What are the steps to apply for a reverse loan? Is it the same as applying for a traditional mortgage or is it different?
It is just like applying for a regular loan, except the borrower won’t have to make any mortgage payments but they will still be responsible for maintaining their home, paying the property taxes, and Homeowners insurance.
The loan application is standard, but there are many lender, state, and federal disclosures to sign in the application package. It does require quite a few signatures and a complete copy of it is left with the applicants to save and review.
Along with the signed application, copies of bank statements, Social Security card, Drivers License, Declaration page for Homeowners insurance, Trust ( if there is one), and any mortgage statements for the property, plus a signed HUD Counseling Certificate.
The file and documents are sent to a loan processor, Escrow is opened and a Title Policy is ordered, along with an order for an appraisal to be scheduled.
When the loan processor has all the necessary items to make the file complete, it is sent to a Lender for Underwriting.
They review it and make sure it is complete prior to giving it an approval. Sometimes they may request a few additional items, but nothing that is unusual.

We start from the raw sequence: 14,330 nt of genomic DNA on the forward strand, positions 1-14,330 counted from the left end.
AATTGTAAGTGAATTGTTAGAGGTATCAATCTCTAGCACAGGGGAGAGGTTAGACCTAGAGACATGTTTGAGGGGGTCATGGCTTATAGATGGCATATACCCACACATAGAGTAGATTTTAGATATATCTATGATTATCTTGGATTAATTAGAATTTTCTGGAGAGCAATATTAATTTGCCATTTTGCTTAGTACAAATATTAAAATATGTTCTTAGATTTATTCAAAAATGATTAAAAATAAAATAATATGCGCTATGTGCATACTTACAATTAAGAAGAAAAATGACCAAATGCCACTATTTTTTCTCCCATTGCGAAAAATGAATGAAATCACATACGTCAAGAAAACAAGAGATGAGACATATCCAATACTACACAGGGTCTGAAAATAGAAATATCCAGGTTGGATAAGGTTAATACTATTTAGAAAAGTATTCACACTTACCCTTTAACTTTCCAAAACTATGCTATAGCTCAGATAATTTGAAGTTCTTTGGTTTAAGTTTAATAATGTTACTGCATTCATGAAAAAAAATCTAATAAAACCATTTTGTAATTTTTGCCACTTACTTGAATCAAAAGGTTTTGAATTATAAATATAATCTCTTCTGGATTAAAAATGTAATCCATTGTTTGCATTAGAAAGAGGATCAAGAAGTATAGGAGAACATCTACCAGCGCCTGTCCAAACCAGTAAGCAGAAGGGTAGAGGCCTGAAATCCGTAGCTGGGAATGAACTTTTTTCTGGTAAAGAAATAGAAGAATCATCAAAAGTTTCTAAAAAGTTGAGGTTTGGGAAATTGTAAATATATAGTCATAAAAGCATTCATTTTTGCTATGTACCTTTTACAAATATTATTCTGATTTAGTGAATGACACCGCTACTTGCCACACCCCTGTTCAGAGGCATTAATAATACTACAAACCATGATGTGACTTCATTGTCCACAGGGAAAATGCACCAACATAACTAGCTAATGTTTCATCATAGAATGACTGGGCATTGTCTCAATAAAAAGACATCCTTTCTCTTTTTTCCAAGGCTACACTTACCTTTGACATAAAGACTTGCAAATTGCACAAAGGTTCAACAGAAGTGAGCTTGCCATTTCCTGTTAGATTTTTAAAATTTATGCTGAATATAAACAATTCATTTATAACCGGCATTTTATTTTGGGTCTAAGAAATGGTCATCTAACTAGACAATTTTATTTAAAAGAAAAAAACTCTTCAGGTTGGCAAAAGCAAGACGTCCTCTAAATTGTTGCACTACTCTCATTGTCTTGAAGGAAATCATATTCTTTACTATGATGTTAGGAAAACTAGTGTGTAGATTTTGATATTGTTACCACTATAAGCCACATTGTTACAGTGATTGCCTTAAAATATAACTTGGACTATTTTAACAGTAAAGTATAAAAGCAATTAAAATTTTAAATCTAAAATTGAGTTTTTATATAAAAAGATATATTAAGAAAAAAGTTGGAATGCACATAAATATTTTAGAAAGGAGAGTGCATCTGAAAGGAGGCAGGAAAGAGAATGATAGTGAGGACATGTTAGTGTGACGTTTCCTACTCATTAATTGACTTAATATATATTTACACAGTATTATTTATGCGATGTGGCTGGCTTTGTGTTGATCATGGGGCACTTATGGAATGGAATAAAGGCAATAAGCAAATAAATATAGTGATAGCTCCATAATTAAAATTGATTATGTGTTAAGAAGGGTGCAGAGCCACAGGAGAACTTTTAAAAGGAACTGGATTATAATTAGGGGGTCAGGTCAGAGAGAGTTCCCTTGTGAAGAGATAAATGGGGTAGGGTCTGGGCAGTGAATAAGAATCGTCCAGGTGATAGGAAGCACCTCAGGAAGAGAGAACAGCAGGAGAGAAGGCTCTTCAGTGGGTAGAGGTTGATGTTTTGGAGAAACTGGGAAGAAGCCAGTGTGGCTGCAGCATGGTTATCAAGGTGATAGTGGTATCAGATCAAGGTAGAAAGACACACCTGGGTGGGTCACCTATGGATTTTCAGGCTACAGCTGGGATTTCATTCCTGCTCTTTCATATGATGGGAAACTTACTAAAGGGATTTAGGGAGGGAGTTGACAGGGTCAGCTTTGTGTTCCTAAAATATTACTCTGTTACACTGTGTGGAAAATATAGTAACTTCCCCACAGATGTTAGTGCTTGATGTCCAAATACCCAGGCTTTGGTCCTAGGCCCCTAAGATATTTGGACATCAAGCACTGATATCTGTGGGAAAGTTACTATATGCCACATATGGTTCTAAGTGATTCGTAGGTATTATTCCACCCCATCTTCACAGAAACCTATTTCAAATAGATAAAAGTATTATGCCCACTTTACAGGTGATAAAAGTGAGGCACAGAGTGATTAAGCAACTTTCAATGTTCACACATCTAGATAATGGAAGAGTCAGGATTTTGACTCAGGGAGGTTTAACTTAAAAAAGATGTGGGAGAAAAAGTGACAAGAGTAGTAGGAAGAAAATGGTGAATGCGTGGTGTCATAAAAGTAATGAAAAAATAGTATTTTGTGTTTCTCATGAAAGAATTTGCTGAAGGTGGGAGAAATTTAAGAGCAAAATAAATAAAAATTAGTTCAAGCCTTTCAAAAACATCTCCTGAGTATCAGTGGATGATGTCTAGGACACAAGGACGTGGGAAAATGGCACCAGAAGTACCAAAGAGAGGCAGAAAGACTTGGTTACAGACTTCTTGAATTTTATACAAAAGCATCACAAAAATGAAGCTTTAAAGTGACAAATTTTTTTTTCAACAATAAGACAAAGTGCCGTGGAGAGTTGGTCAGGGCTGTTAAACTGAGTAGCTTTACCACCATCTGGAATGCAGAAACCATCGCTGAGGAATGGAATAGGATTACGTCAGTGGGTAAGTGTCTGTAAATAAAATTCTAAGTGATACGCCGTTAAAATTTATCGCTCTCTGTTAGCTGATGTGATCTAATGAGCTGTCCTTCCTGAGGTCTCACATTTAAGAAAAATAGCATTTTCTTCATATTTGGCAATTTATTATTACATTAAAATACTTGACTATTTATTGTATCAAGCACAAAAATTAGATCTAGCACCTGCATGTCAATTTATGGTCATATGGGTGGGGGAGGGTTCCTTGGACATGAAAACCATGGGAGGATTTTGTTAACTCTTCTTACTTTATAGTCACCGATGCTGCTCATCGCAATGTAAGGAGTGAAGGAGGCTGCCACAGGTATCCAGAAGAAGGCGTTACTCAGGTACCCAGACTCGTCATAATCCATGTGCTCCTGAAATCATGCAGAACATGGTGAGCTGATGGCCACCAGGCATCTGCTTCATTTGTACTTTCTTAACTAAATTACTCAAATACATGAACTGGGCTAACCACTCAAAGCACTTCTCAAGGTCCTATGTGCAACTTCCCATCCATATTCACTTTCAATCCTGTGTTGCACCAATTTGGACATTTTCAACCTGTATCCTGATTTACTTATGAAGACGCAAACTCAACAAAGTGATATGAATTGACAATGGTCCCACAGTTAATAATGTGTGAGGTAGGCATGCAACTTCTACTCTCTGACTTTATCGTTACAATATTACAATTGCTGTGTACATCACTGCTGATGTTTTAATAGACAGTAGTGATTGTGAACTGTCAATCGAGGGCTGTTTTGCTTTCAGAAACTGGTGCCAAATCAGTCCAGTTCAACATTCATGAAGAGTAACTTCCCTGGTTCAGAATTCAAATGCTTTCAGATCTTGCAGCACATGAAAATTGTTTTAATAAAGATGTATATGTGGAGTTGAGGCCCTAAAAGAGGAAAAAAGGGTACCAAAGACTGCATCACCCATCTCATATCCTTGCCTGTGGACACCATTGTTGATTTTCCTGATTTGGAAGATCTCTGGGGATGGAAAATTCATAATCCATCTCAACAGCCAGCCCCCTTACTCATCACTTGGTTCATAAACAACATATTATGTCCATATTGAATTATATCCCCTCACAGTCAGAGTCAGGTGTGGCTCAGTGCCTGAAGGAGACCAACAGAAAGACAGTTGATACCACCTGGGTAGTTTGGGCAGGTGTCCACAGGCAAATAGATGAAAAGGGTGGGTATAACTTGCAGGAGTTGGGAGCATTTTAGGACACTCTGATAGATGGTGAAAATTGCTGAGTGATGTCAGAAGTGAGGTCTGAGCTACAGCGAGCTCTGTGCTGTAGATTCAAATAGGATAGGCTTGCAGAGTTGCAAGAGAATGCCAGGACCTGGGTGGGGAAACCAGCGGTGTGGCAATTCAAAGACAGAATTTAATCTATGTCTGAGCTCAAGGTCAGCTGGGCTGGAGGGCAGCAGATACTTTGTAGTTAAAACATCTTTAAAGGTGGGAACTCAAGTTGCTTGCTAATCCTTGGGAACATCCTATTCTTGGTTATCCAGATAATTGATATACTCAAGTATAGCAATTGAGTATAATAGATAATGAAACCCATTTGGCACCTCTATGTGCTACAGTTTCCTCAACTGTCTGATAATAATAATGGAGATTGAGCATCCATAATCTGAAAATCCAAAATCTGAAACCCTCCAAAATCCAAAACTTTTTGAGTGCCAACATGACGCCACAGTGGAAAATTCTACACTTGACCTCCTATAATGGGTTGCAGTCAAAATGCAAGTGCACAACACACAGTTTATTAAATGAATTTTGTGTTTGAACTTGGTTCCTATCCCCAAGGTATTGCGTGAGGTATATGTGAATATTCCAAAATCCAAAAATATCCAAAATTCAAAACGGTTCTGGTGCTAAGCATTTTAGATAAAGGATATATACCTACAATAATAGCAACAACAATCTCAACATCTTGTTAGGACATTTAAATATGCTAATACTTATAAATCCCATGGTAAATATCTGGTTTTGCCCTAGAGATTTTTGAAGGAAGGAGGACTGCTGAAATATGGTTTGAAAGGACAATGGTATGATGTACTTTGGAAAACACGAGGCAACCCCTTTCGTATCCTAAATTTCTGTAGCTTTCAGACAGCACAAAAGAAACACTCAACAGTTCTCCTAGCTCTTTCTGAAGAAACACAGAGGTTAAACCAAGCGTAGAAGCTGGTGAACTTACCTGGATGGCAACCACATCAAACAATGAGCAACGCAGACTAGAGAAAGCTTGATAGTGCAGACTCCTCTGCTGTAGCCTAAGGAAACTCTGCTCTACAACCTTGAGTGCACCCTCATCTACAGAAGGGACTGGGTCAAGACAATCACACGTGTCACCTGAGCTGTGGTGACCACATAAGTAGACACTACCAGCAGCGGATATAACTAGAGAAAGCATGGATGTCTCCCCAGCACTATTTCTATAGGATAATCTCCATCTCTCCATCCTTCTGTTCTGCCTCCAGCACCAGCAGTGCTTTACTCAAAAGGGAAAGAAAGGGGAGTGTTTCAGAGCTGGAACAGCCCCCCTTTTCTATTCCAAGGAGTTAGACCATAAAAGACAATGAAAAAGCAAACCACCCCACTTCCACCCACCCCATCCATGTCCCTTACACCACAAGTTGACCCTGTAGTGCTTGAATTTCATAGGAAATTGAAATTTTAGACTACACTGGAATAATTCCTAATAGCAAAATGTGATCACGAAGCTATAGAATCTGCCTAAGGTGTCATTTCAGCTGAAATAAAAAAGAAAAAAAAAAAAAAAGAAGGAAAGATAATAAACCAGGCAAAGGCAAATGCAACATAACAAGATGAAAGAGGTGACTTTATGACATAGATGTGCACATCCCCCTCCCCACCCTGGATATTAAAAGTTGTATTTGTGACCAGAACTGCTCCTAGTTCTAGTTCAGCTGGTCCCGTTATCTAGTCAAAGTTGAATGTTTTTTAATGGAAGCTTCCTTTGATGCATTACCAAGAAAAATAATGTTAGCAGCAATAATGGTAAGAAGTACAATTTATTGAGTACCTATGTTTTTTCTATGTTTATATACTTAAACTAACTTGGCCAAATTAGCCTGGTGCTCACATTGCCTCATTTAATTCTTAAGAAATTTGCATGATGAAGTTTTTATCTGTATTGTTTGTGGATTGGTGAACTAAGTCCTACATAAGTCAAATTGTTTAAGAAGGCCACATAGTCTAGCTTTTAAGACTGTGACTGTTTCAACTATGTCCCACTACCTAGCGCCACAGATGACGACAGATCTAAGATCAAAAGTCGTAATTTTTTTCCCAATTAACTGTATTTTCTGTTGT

The next step is to order the loan documents and coordinate with Escrow, assign a Notary to meet with the clients and have them sign the documents.
The documents are returned to the Closing Department of the Lender, they review them for all signatures, communicate with Escrow to finalize closing figures and after the 3-day Right of Recession, the loan funds and closes.
The entire process takes approximately 45 days as long as the borrower has provided all of the necessary documents that are needed for the file.
Appraisals can cause a delay, or issues with the Title of the property, and sometimes the lack of cooperation from the borrower will cause the loan to take longer to complete.
Applying for a reverse loan is generally not difficult and can be completed in a reasonable amount of time.
An annuity should never be purchased using money from a reverse loan, but in the past there were times when a reverse loan borrower would unwisely do just that and sometimes these vulnerable seniors were (for lack of a less sensitive term) “robbed”.
But what has happened since then to protect seniors from this kind of scam?
In 1987 Congress passed the FHA Insurance and Uniform Lending practices and the FHA insurance bill that would insure Reverse mortgages.
The first reverse mortgage to be insured by FHA was in 1989 and they continue to oversee this program very closely as an added protection to seniors and since that time additional oversight has come from Housing & Economic Recovery Act, HUD, Ginnie Mae, the National Reverse Lenders Association and the Consumer Financial Protection Bureau.
Prior to this time, reverse loans were created and offered by other entities such as insurance companies in exchange for a portion of the equity of the borrower’s home when they passed away and at very high interest rates.
And quite often an annuity was tied to this transaction by obligating the borrower to use the funds from the reverse loan to purchase this insurance product.
Is this an acceptable suggestion for a senior to utilize in their “later” years?